One way ANOVA revealed significant effects on marital consensus (F(3/286)=14.038, p>0.01), affectional expression (F(3/286)=11.391, p>0.01), marital satisfaction (F(3/286)=8.487, p>0.01), marital cohesion (F(3/286)=4.562, p>0.01), overall marital adjustment (F(3/286)=14.247, p>0.01). The patterns of mean differences in the ‘between groups’ effects were highlighted by applying Tukey test. Analysis of significant ‘between groups’ effect on (i) marital consensus revealed significantly more marital consensus in spouses (husband and wife) scoring high (M = 133.347) as compared to husband scoring high and wife scoring low (M = 123.674), spouses (husband and wife) scoring low (M = 115.981) and husband scoring low and wife scoring high (M = 115.220) on emotional warmth factor of perceived parental rearing style (vide Table 4 a), (ii) affectional expression measure revealed significantly more affectional expression in spouses (husband and wife) scoring high (M = 33.743) as compared to husband scoring high and wife scoring low (M = 31.047), spouses (husband and wife) scoring low (M = 29.276), and husband scoring low and wife scoring high (M = 28.342) on emotional warmth factor of perceived parental rearing style (vide Table – 4 b), (iii) marital satisfaction revealed significantly more marital satisfaction in spouses (husband and wife) scoring high (M = 55.129) as compared to husband scoring high and wife scoring low (M = 52.647), husband scoring low and wife scoring high (M = 47.854) and spouses (husband and wife) scoring low (M = 46.876) on emotional warmth factor of perceived parental rearing style (vide Table – 4 c), (iv) marital cohesion revealed significantly more marital cohesion in spouses (husband and wife) scoring high (M = 33.990) as compared to husband scoring low and wife scoring high (M = 32.317), husband scoring high and wife scoring low (M = 31.163) and spouses (husband and wife) scoring low (M = 29.467) on emotional warmth factor of perceived parental rearing style (vide Table – 4 d), (v) overall marital adjustment revealed significantly more overall marital adjustment in spouses (husband and wife) scoring high (M = 256.208) as compared to husband scoring high and wife scoring low (M = 238.558), husband scoring low and wife scoring high (M = 223.732) and spouses (husband and wife) scoring low (M = 221.600) on emotional warmth factor of perceived parental rearing style (vide Table – 4 e),
Table – 4: Tukey Test showing the patterns of the mean differences in significant ‘between groups’ effects on measures of the dependent variables
Dependent variables Groups
Means HL / WH HL / WL HH / WL HH / WH
115.220 115.981 123.674 133.347
Marital consensus 115.220 x .761 8.454 18.127**
(Table – 4a) 115.981 x 7.693 17.366**
123.674 x 9.673
Means HL / WH HL / WL HH / WL HH / WH e
Affectional 28.342 29.276 31.047 33.743
expression 28.342 x .934 2.705 5.401**
(Table – 4b) 29.276 x 1.771 4.467**
31.047 x 2.696
Means HL / WL HL / WH HH / WL HH / WH
Marital satisfaction 46.876 47.854 52.674 55.129
(Table – 4c) 46.876 x .978 5.798 8.253**
47.854 x 4.82 7.275**
52.674 x 2.455
Means HL / WL HH / WL HL / WH HH / WH
Marital cohesion 29.467 31.163 32.317 33.990
adjustment 29.467 x 1.696 2.850 4.523**
(Table – 4d) 31.163 x 1.154 2.827
32.317 X 1.673
Means HL / WL HL / WH HH / WL HH / WH
Overall marital 221.600 223.732 238.558 256.208
adjustment 221.600 x 2.132 16.958 34.608**
(Table – 4e) 223.732 x 14.826 32.476**
238.558 x 17.65
** Significant at .01 level * Significant at .05 level
HL / WL = Husband scoring low / Wife scoring low HL / WH = Husband scoring low / Wife scoring high
HH / WL = Husband scoring high / Wife scoring low HH / WH = Husband scoring high / Wife scoring high

A comparative evaluation of the ‘between groups’ effects with regards to the analysis of the effects of ‘similarity’ and ‘dissimilarity’ of spouses on ‘perceived parental rejection’ and ‘perceived parental warmth’ factors of perceived parental rearing styles on facets of marital adjustment provided complementary observations, that is, both the spouses (husband and wife) scoring low as compared to those scoring high on rejection factor of perceived parental rearing style uniformly emerged to exhibit higher indices on marital consensus, affectional expression, marital cohesion, overall marital adjustment; correspondingly, high as compared to the low scorer spouses on emotional warmth factor revealed higher indices on marital consensus, affectional expression, marital satisfaction, marital cohesion, overall marital adjustment measures. These observations emerged in consonance with the theoretical expectations. These observations derive explanatory bases from literature (Arrindell et al., 1986a and 1986b; Perris et al., 1980; Steinberg et al., 1991).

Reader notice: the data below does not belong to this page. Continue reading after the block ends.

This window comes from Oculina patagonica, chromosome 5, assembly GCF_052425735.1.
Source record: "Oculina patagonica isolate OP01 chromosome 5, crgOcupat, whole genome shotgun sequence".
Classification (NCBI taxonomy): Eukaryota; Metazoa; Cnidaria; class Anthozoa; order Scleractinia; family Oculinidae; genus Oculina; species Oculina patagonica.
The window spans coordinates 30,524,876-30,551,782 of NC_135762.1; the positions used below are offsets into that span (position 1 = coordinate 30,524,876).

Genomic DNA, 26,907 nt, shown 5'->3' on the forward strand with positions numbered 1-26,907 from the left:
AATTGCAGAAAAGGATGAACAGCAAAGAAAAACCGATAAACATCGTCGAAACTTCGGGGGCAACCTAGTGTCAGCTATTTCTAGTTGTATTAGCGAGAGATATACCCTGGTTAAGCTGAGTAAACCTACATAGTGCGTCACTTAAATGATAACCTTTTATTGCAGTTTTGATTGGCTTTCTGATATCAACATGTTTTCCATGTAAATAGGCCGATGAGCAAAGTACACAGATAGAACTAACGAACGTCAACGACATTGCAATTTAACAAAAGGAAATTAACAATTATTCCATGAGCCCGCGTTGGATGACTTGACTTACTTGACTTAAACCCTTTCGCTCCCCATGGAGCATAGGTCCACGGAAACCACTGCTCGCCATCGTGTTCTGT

Another salient feature of the study revealed that husband scoring low and wife scoring high on rejection factor of perceived parental rearing style as compared to their counter group, that is, husband scoring high and wife scoring low exhibited significantly more indices on almost all the measures of marital adjustment (marital consensus, marital cohesion, marital communication, marital adjustment and negative affect). On the contrary, husband scoring high and wife scoring low on warmth factor of perceived parental rearing style as compared to their counter group, that is, husband scoring low and wife scoring high exhibited almost more scores on marital adjustment. Here again, these observations indirectly emerged to be complementary.
In behavioral terms, low rejection in husband and high rejection in wife, and on the contrary, high warmth in husband and low warmth in wife almost occupied the second position in reference to the quality of marital life (in terms of mean indices). Direct comparisons are not possible because of paucity of research on consequences of similar and dissimilar parenting style on quality of marital life. However, Kazarian, et al., (2010) found significant correlations between maternal and paternal warmth and rejection and subjective happiness. Parental acceptance and rejection as perceived have consistent effects on the psychological adaptation of children and teenagers (Rohner, 1991). The Perception of parental rejection especially tend to be accompanied by a puny psychological adaptation like anger, hostility, aggression, negative self-esteem, negative self-adequacy, emotional instability, emotional unresponsiveness ,dependence or defensive independence depending on the form, frequency, timing and intensity of perceived rejection (Rohner et. al.,2005). Marital life positively correlated with Subjective wellbeing, happiness and inversely related with emotional instability, anger, hostility, aggression and emotional unresponsiveness. It may be expected that parental rejection and emotional warmth may respectively determine quality of marital life in married couples.